The OUI for some listings (e.g. AC-DE-48) is listed as “PRIVATE” in the OUI listings. However, private OUI listings are the minority. (If the public listing is “IEEE Registration Authority”, one may also wish to check the IEEE IAB listings. See IAB for more info.)

Since IEEE assigns the allocations, the most authoritative list is likely the public OUI listing at

MAC address lookup sites

Coffer lookup of ACDE48 lists it as "IEEE Registration Authority. It has been used as example (e.g. does this. )

Others have also cropped up, including Arul John's MAC-48 lookup and WireShark OUI lookup.

[#iab]: Individual Address Block (by IEEE) (“IAB”)

An IEEE IAB is similar to an OUI-24, except that the first 12 bits are used by IEEE and are not available to the purchaser of the IAB. This allows the IEEE to subdivide a larger OUI-24 into smaller allocations called IABs. The costs for an OUI, IAB, or EtherType Field has noted an IAB's cost of $550, which is a third of the $1,650 price which was (and perhaps still is) the cost of an OUI-24. The maximum number of addresses that may be used within the 12 bits available to the purchasing organization is 4,096 addresses. Despite costing a full third of a OUI's price, the 4,096 addresses in an IAB is substantially smaller than a third of the number of addresses in a full 24-bit OUI, which is 16,777,216 addresses. So the cost per address is much higher (and so will be quite unattractive to an organization that will utilize many addresses), but the overall cost is lower.

The IABs that have been assigned may be viewed at IEEE's public IAB listing.

Other variations


22-bit OUI

IEEE Tutorial: Use of Extended Unique Identifier (“EUI”) and similar, archived in July 2010 by the Wayback Machine @ says “A variety of alternative context-dependent identifiers, such as specialized 22-bit OUI-based identifiers, have been used in the past. Such uses are deprecated; the CDI-32 or CDI-40 should be used in future applications requiring the use of compact context-dependent identifiers.” (Spacing altered from the quoted text.)

More information may be found at: IEEE Tutorial: “Examples of deprecated 22-bit OUI uses”, archived in July 2010 by the Wayback Machine @ says

[#euimac48]: EUI-48/MAC-48 address
Multiple names

Names include:

EUI-48 (48-bit “Extended Unique Identifier”)

In common practice (even if, by some technical definitions, this is not technically accurate) EUI-48 is simply a new name for what has previously been called a MAC-48. (For all the available details about the difference between EUI-48 and MAC-48, see the section about MAC-48.) There is another standard called EUI-64 which this term does sound closer to. However, many technicians have learned the term “MAC-48” (or, more likely, the older term “MAC”) for years, and so that term may be more familiar.

Converting an EUI-48 to an EUI-64

Guidelines for Use of Extended Unique Identifier (EUI), Organizationally Unique Identifier (OUI), and Company ID (CID) (PDF file from IEEE), page 15 says, “Mapping an EUI-48 to an EUI-64 is deprecated.”.

Then, the document goes on to describe how that was done in a standard fashion. Using the older standardized approach, an EUI-48 address could be converted to an EUI-64 (which, in fact, as the name may sufficiently imply, is 64 bits) by either inserting 0xFFFE after the OUI-24 and before the other bits (as shown by Wayback Machine @ archive of IEEE's EUI64 tutorial).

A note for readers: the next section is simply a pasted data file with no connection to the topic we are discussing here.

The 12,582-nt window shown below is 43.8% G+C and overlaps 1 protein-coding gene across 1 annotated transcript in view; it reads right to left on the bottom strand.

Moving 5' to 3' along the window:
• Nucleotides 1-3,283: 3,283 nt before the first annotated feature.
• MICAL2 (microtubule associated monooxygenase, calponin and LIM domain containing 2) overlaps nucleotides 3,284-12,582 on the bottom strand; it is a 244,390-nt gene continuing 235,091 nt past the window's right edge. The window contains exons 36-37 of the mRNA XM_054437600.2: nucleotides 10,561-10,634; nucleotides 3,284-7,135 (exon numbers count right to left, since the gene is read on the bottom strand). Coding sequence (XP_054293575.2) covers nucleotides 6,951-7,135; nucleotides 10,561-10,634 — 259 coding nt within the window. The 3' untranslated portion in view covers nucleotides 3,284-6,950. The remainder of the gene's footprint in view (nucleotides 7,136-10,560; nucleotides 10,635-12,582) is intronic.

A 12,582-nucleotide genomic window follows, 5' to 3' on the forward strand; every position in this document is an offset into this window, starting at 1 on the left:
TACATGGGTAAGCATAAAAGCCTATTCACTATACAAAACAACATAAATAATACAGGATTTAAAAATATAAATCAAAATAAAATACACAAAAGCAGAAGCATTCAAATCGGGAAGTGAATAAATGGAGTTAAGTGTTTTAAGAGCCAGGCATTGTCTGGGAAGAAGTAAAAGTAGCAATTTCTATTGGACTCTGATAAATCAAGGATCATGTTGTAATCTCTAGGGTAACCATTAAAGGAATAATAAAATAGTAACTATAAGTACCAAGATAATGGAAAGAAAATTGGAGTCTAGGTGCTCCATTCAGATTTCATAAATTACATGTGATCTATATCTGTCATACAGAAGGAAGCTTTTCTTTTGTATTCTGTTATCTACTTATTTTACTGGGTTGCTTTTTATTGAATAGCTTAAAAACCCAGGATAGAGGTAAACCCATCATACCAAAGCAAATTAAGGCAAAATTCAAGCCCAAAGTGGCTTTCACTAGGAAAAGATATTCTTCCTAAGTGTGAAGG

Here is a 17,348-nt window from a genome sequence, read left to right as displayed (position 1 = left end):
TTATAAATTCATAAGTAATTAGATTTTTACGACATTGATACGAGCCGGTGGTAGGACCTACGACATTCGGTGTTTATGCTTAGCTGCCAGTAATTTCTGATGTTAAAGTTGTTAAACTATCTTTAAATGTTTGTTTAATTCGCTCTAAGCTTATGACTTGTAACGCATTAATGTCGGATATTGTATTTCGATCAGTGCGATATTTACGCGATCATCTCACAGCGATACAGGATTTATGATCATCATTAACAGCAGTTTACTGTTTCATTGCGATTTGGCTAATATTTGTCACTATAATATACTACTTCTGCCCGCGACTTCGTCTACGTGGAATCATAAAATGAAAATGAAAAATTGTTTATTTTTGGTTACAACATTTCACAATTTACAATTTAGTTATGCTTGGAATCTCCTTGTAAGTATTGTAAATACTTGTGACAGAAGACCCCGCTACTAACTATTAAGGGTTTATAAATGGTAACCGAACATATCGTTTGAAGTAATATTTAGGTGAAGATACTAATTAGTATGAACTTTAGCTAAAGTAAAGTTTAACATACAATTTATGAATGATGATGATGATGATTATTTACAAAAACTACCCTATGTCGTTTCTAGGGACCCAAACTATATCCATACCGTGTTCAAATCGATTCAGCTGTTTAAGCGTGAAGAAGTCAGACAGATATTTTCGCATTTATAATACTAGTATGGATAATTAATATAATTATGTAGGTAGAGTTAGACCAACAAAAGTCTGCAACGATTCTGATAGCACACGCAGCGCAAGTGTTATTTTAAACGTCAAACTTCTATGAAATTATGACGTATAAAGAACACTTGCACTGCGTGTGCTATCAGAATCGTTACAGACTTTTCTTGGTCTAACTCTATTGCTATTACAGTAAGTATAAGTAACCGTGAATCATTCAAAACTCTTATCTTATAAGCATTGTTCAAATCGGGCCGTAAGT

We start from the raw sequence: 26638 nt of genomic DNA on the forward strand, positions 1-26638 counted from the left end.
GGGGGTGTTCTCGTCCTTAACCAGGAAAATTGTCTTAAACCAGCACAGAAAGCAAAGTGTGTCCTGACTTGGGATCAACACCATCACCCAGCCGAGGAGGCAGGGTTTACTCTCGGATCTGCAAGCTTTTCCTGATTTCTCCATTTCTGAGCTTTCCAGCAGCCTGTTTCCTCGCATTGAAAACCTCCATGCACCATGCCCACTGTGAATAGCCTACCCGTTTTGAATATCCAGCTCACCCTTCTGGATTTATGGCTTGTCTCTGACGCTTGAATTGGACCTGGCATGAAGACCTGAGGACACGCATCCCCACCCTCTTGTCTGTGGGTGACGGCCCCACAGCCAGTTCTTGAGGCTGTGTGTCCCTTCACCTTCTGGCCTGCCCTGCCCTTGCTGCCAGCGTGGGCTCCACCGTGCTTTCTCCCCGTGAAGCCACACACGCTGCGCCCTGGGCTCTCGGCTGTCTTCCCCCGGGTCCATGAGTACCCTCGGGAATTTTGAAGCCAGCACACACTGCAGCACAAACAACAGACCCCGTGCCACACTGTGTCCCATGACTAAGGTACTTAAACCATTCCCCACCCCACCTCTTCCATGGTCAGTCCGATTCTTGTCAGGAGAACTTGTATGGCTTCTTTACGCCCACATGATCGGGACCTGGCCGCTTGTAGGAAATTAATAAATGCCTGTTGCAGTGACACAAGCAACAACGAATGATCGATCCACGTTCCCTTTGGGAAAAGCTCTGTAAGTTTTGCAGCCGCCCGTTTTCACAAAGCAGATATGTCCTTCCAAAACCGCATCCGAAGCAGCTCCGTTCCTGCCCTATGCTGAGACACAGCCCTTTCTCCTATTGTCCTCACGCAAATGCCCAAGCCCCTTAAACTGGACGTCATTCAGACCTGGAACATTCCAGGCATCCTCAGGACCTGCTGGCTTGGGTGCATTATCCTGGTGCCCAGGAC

Some IEEE documentation may mention an option of using 0xFFFF instead of 0xFFFE. That is only for MAC addresses, and not “modified EUI-64 addresses”. RFC 7042 page 10 (in RFC 7042 section 2.2.1) clarifies, “The IETF uses only FF-FE to create Modified EUI-64 identifiers from 48-bit Ethernet station identifiers regardless of whether they are EUI-48 or MAC-48 local identifiers. EUI-48 and local MAC-48 identifiers are syntactically equivalent, and this doesn't cause any problems in practice.”

Following is some older text, although the referenced material at IEEE seems to have changed since this text was written:

To convert to EUI-64, see IEEE documentation (which may simply redirect to IEEE documentation in PDF format) which states to insert 0xFFFE after the OUI-24 of an “Encapsulated EUI-48 Value”. The same documentation shows that MAC addresses may also use 0xFFFF after the first 24 bits, but after converting the address from canonical to non-canonical format. Such a converted address becomes known as an “Encapsulated MAC-48 Value”. This would suggest the difference between MAC-48 and EUI-48 may be whether the address is canonical. The section on MAC-48 indicates a different, even less impactful, distinction.

Although IEEE may not officially agree with this as an officially accepted practice, treating an EUI-48 as a MAC-48 would likely cause no problems in many cases (even most cases... and really, probably all practical cases). When there was ever any meaningful distinction between an EUI-48 and a MAC-48 (if there ever really was one), Wikipedia's section of the addressing details of MAC addresses notes that these two separate types of addresses were “assigned from the same numbering space.” (For further details about MAC-48 addresses and/or the difference between MAC-48 and EUI-48, see the section about MAC-48.) From the documentation about converting to EUI-64, it appears the simple difference had to do with EUI-48 being canonical format, and MAC-48 being non-canonical format. This ends up being more of a matter of notation than unique addressing, as described by the section about EUI addressing: canonical format.